Aurora Accelerator

Nicholas Nothom


On July 26th of 2010, I found myself quite idle, and also overcome with motivation. These two human emotions seem to mix well, as they resulted in the beginning of the most difficult project of my life; the Aurora Accelerator. The goal I had in mind at the time was to build the most difficult thing I could imagine, and then fit it within the budget of a high school student. Inspired by Dr. Michio Kaku, I set my sights on making an electron accelerator. After being told over and over by physicists and engineers that what I wanted to do was impossible and preventatively difficult, I sat down for several minutes and tried to understand their points of view. After realizing that I did not understand their opinions, I disregarded all advice and continued forward anyway.


Design and Engineering

In the beginning, the accelerator was to be a circular ring about one meter in diameter. I planned to use several small electromagnets along the beam path to curve it, rather than a single gigantic magnet like most cyclotrons. This decision was made because a large coil would have been preventively expensive, however smaller coils are much more accessible. After realizing that a Cathode Ray Tube out of a television set is essentially a linear accelerator, I figured that would be a good source for most of the components, and so it was. The problem with using multiple small coils on a small scale is that they tend to interfere with each other. The solution to this problem was to space out the curves further. By the end of the project, The Aurora Accelerator had become somewhat large. The main ring stretched just over three meters in diameter, with a one meter injection pipe where electrons would enter the accelerator. The ring featured eight 45 degree bends, each with their own deflection coil. Each deflection coil was different, since they were all out of different television sets, but on average, about 4 volts would cause the beam to curve 45 degrees at each bend. Then, at 16 different locations around the ring were placed focusing coils. These coils 'squeezed' the beam into a tighter form, and also kept them from diverging off course. Keeping a focused beam resulted in higher energy particles since electrons propagate through plasma more efficiently than through a gas. The two accelerating electromagnets, located in opposite sides of the ring, accelerated the electrons to an energy of 1.2 Million Electron Volts. This calculation was first theoretically established, then confirmed (roughly) using an experiment where the beam was curved using a spare deflection coil into a series of narrow copper plates. I measured which plate was being struck by the beam with an oscilloscope and was able to determine the energy from the degree of curvature.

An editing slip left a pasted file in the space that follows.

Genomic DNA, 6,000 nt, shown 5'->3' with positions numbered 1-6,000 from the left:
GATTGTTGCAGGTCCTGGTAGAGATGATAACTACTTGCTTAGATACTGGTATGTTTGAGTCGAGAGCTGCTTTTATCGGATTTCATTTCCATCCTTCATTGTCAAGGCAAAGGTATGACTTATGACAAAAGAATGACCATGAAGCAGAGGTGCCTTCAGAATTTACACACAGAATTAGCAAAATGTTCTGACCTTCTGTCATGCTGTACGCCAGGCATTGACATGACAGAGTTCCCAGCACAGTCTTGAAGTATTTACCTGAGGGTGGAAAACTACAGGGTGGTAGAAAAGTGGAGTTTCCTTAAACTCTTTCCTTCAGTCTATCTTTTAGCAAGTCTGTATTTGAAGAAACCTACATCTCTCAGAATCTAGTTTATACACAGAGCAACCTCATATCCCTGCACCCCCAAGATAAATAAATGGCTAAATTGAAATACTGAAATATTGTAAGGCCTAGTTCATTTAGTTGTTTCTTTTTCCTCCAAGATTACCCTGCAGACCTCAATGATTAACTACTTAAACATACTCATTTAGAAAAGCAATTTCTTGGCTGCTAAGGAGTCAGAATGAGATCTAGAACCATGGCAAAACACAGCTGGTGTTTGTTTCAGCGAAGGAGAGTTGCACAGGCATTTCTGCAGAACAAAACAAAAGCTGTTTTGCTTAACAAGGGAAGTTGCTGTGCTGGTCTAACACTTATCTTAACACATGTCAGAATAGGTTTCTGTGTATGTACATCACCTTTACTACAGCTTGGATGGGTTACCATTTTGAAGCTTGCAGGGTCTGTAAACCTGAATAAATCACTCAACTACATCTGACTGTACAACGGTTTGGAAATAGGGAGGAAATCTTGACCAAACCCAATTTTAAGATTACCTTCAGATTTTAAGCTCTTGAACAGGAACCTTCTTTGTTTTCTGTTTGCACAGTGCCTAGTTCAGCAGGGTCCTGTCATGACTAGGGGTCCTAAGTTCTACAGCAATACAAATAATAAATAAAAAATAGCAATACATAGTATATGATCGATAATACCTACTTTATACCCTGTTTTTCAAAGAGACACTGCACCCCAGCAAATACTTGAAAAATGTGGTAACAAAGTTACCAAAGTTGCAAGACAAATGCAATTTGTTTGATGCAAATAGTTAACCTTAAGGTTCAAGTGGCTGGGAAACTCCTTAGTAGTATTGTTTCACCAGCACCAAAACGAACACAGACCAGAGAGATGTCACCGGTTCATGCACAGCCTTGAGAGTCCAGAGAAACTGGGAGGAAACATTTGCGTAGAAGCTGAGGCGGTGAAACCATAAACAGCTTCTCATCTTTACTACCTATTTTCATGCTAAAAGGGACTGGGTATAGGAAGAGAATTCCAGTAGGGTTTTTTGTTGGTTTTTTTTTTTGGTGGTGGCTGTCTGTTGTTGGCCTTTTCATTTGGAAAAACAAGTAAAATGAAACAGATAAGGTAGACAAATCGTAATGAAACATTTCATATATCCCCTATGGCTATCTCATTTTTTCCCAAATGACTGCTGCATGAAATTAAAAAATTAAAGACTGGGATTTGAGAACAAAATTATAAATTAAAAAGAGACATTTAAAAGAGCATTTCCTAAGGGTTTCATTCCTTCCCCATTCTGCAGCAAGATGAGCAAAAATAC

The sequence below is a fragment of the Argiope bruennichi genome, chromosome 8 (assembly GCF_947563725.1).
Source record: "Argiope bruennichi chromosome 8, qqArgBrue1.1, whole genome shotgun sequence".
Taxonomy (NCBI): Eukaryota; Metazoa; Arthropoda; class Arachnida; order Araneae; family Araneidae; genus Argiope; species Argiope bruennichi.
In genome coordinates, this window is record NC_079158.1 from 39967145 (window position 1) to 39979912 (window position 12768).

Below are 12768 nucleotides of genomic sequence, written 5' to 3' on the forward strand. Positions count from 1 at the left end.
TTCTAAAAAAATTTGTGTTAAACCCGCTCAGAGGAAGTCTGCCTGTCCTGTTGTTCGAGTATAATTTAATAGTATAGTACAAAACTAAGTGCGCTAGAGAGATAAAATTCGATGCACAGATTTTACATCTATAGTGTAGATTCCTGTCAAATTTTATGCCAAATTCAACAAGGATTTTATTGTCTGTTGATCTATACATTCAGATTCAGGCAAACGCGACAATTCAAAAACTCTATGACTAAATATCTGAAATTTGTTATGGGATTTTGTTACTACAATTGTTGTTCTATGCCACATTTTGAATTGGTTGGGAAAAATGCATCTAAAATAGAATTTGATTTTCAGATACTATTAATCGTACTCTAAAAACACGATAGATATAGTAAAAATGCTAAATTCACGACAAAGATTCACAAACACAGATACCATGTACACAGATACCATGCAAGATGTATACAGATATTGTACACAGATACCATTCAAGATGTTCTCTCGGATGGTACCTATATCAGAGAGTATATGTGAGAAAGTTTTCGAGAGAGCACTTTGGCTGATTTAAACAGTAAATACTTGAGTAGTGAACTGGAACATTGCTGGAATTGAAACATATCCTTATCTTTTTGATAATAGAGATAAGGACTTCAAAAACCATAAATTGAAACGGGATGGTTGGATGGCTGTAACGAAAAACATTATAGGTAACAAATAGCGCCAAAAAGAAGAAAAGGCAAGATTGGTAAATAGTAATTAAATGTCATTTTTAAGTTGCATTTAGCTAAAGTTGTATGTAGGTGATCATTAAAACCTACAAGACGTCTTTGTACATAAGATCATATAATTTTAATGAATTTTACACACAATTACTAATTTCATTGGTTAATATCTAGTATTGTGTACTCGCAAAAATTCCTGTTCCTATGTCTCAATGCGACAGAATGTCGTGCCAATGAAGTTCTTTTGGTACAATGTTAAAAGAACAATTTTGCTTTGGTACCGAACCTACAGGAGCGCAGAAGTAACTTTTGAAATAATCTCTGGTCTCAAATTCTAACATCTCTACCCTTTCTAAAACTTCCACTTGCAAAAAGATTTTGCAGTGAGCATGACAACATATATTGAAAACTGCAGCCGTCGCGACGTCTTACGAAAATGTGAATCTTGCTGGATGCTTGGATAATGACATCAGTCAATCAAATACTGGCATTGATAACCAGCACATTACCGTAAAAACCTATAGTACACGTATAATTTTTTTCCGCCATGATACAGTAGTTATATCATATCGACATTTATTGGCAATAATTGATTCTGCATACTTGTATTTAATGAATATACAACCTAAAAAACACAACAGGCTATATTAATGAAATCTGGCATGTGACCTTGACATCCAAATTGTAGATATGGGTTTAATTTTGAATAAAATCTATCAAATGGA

Using the Aurora Accelerator; I carried out several experiments. The first of which was observing the the amount of time dilation that the electrons went through. Using the energy of the electrons, I was able to find their velocity, and then through a Lorentz Transformation find the Lorentz Factor. It was measured that the electrons experienced a time dilation of 14%, meaning that to the outside observer, they appeared to be traveling 14% slower than they actually were. On average; each electron traveled around the ring approximately 220 Million times. Over that distance, the electrons traveled in time as well. By the end of their journey, each particle had slowed down in time by about four seconds. Another experiment that I conducted was in the area of electron tunneling. Essentially, the electrons were accelerated to such a high velocity that they were able to "tunnel" through solid matter. In this case, it was through a 6 millimeter thick plate of aluminum. This was measured by placing a smaller plate of copper behind the wall of aluminum, and measuring the voltage with an oscilloscope. Overall, the goal of this machine was to create a low cost "multitool" of particle physics, I think it achieved that goal. The Aurora Accelerator exceeded my expectations in most every way, and I am extremely proud of its performance.

Key Takeaways